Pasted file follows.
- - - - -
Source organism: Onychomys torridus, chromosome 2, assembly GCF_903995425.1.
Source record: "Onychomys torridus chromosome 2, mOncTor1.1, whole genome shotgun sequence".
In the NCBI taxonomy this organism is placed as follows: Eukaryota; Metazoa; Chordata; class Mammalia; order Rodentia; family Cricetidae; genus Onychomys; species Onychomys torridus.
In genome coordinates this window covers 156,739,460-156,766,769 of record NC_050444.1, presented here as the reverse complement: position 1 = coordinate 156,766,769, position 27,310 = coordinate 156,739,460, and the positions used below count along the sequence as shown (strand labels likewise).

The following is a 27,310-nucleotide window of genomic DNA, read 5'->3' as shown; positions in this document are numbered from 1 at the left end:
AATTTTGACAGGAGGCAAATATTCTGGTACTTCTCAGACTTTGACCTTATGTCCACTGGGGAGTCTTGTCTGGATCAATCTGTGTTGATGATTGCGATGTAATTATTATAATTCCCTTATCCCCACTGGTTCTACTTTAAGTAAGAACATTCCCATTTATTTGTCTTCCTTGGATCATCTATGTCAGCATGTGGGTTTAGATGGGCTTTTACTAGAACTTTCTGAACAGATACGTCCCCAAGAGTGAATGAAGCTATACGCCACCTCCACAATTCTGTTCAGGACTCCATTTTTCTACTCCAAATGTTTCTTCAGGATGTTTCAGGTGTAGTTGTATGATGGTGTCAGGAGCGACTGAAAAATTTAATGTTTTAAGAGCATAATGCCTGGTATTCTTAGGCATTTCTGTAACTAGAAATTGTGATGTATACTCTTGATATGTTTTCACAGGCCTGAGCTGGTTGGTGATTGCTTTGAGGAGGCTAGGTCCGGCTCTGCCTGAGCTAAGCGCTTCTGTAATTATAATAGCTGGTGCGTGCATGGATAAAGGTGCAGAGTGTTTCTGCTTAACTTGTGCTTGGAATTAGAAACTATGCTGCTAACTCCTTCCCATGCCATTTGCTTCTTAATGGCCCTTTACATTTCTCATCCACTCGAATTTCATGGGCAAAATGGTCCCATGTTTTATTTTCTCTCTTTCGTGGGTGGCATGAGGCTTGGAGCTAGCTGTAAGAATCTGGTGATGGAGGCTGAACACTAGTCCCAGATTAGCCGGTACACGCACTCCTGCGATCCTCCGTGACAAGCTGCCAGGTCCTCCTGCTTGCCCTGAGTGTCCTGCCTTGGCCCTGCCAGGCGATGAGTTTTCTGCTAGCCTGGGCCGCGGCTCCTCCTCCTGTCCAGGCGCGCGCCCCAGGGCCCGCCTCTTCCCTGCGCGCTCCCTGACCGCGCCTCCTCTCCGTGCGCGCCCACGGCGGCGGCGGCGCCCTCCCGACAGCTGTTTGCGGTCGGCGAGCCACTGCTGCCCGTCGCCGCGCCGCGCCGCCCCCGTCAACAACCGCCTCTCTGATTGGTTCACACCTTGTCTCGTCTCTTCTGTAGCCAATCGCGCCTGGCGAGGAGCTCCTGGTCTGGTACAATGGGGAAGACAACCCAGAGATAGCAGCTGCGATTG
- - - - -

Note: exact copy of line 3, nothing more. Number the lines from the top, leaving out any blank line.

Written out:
In the NCBI taxonomy this organism is placed as follows: Eukaryota; Metazoa; Chordata; class Mammalia; order Rodentia; family Cricetidae; genus Onychomys; species Onychomys torridus.